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Tuesday, 29 May 1984
Page: 2005


Senator BOLKUS —I refer the Attorney-General to this morning's decision of the Full Bench of the Federal Court of Australia upholding the appeal in the Apple computers case. I also refer the Minister to the Government's stated position to legislate, if necessary, after such a decision to confer copyright on computer software. I ask: What is the Government's legislative intention now that the Federal Court's decision is known?


Senator GARETH EVANS —The decision in the case involving Apple Computers and Computer Edge was delivered in Sydney at 10.15 today. A copy of the decision was received in Canberra by my Department only late this morning. The Court held by a two to one majority that the defendants had infringed copyright in certain Apple programs by reproducing adaptations of them in memory chips in the Wombat computer. As such, the Court overturned the decision of the single judge at first instance, which was to the effect that copyright law had no application to computer software. Injunctions were issued restraining infringements of copyright in the computer programs directly, or importation or by trading in reproductions. To complete the decision, I am told that certain aspects of it were remitted back to the trial court, including questions of damages and some issues under the Trade Practices Act.

A question now arises for the Government as to whether legislation is still necessary to ensure fully effective legal protection of computer software in the short term. It may be that some technical matters remain unresolved or are in need of legislative clarification. The details of the judgment, which are quite substantial, are being examined right now to ascertain their implications in this respect. Introduction of the Bill, which I had been planning to undertake later today, is being deferred to permit this examination and any redrafting which may prove to be necessary. The Bill, I indicate, may yet need to be introduced although, on the face of it, it would appear not, given the terms of the decision itself.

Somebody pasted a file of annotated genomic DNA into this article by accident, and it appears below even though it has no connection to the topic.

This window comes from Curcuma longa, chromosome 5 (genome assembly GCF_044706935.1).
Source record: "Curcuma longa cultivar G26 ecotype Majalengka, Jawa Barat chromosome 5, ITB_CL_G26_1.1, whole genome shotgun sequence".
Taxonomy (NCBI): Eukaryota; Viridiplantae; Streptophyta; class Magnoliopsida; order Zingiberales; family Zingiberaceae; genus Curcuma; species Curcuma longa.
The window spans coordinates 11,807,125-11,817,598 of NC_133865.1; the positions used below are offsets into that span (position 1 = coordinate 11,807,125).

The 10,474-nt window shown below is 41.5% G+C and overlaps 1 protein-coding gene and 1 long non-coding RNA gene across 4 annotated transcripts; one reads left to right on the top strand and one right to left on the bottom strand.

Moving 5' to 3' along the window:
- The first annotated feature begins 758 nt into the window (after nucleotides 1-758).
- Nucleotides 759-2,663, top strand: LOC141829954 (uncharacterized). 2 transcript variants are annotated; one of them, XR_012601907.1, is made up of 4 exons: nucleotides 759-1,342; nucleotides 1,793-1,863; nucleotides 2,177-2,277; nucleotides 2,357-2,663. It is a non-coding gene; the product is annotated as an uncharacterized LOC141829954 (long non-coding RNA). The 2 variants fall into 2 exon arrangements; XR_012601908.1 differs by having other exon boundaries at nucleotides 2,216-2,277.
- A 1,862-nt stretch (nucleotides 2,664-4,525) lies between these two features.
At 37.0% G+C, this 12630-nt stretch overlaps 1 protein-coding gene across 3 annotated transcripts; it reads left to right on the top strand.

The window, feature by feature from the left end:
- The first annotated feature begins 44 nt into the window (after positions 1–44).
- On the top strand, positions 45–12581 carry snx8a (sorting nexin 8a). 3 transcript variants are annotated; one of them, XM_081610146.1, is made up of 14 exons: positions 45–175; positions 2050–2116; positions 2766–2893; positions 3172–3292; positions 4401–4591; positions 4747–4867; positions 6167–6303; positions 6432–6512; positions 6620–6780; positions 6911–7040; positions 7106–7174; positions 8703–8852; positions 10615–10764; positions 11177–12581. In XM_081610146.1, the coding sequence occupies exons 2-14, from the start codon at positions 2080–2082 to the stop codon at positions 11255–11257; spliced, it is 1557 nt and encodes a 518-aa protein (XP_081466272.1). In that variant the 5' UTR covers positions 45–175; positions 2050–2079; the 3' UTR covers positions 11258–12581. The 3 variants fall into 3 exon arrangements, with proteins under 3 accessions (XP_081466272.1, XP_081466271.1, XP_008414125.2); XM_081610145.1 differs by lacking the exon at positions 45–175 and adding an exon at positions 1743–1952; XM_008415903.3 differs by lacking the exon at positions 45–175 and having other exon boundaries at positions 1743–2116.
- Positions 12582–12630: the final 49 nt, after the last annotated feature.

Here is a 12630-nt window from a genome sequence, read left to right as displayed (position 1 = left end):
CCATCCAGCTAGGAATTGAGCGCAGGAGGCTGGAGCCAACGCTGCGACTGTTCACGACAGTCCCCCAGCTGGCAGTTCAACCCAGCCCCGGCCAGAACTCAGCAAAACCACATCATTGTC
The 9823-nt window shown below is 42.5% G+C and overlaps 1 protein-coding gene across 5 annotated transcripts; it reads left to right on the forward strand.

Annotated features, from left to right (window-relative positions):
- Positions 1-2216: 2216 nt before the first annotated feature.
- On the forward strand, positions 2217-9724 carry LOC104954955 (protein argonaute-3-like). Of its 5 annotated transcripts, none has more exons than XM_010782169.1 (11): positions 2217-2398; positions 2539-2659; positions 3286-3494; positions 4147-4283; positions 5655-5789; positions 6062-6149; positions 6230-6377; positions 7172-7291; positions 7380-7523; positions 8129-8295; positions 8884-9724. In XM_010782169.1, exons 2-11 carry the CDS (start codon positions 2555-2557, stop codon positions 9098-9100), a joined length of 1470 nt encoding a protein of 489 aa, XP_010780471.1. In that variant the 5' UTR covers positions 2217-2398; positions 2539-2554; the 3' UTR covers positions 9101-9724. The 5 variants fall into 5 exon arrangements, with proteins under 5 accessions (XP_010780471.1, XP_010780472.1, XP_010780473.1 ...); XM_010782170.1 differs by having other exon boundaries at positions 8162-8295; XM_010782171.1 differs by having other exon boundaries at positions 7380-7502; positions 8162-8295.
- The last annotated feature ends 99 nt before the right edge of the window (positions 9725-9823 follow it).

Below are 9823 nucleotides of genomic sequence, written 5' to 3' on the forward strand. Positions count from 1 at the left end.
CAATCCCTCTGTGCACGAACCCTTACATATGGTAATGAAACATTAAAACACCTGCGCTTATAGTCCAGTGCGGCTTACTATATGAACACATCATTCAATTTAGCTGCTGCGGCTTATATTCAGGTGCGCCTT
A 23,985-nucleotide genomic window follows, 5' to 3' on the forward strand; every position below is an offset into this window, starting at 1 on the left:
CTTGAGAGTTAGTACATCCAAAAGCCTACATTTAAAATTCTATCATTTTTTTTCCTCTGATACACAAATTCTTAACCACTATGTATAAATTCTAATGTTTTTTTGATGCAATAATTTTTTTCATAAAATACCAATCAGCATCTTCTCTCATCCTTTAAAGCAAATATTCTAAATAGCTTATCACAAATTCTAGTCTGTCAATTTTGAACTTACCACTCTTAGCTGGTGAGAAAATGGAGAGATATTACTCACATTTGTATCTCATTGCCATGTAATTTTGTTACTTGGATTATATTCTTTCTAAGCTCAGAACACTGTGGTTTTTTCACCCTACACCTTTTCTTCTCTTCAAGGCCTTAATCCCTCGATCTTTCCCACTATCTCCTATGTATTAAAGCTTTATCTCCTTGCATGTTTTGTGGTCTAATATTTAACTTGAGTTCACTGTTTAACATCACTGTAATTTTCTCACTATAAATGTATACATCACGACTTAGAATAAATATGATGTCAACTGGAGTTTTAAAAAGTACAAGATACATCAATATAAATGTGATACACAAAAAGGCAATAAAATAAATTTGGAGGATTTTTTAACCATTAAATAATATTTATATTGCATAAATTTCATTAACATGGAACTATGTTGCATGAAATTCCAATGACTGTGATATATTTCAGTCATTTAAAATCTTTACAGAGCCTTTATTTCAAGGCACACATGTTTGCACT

As I have said on various occasions, the Government remains firmly committed to a careful consideration of the long term policy in this area, about which there is still very considerable public debate. There is certainly a very strong view abroad that traditional copyright type protection may not be the most appropriate kind of protection, if indeed protection is required for this kind of intellectual property. I simply indicate that the Government welcomes the emergence of the Full Bench decision, which will obviously go a great way towards clarifying the many important commercial issues and other issues which are involved in this matter.